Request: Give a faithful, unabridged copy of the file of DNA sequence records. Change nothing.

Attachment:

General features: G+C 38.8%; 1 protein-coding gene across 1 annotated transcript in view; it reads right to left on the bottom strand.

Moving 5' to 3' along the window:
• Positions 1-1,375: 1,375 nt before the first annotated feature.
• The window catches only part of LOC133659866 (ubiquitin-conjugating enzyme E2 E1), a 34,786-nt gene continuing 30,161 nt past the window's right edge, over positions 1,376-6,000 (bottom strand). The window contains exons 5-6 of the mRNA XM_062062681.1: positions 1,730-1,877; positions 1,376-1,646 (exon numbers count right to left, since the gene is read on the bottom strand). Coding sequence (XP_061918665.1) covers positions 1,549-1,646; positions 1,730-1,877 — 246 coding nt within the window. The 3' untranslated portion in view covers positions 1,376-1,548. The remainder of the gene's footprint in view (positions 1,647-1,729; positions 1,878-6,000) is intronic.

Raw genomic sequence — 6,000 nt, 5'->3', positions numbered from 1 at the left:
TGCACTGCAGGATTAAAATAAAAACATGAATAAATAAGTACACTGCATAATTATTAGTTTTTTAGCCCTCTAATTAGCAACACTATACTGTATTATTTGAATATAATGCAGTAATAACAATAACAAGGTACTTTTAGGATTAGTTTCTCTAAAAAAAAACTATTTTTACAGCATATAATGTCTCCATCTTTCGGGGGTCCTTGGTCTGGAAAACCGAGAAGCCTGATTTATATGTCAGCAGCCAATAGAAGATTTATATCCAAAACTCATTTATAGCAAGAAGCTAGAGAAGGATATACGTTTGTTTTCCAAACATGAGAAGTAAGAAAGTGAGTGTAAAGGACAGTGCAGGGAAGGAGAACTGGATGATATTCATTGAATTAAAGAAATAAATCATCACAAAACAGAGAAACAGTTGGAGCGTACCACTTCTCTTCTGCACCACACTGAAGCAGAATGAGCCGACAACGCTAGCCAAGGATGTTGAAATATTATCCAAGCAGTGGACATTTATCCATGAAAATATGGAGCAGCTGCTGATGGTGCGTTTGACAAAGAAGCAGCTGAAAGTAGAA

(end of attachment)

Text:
General features: G+C 38.8%; 1 protein-coding gene across 1 annotated transcript in view; it reads right to left on the bottom strand.

Moving 5' to 3' along the window:
• Positions 1-1,375: 1,375 nt before the first annotated feature.
• The window catches only part of LOC133659866 (ubiquitin-conjugating enzyme E2 E1), a 34,786-nt gene continuing 30,161 nt past the window's right edge, over positions 1,376-6,000 (bottom strand). The window contains exons 5-6 of the mRNA XM_062062681.1: positions 1,730-1,877; positions 1,376-1,646 (exon numbers count right to left, since the gene is read on the bottom strand). Coding sequence (XP_061918665.1) covers positions 1,549-1,646; positions 1,730-1,877 — 246 coding nt within the window. The 3' untranslated portion in view covers positions 1,376-1,548. The remainder of the gene's footprint in view (positions 1,647-1,729; positions 1,878-6,000) is intronic.

Raw genomic sequence — 6,000 nt, 5'->3', positions numbered from 1 at the left:
TGCACTGCAGGATTAAAATAAAAACATGAATAAATAAGTACACTGCATAATTATTAGTTTTTTAGCCCTCTAATTAGCAACACTATACTGTATTATTTGAATATAATGCAGTAATAACAATAACAAGGTACTTTTAGGATTAGTTTCTCTAAAAAAAAACTATTTTTACAGCATATAATGTCTCCATCTTTCGGGGGTCCTTGGTCTGGAAAACCGAGAAGCCTGATTTATATGTCAGCAGCCAATAGAAGATTTATATCCAAAACTCATTTATAGCAAGAAGCTAGAGAAGGATATACGTTTGTTTTCCAAACATGAGAAGTAAGAAAGTGAGTGTAAAGGACAGTGCAGGGAAGGAGAACTGGATGATATTCATTGAATTAAAGAAATAAATCATCACAAAACAGAGAAACAGTTGGAGCGTACCACTTCTCTTCTGCACCACACTGAAGCAGAATGAGCCGACAACGCTAGCCAAGGATGTTGAAATATTATCCAAGCAGTGGACATTTATCCATGAAAATATGGAGCAGCTGCTGATGGTGCGTTTGACAAAGAAGCAGCTGAAAGTAGAA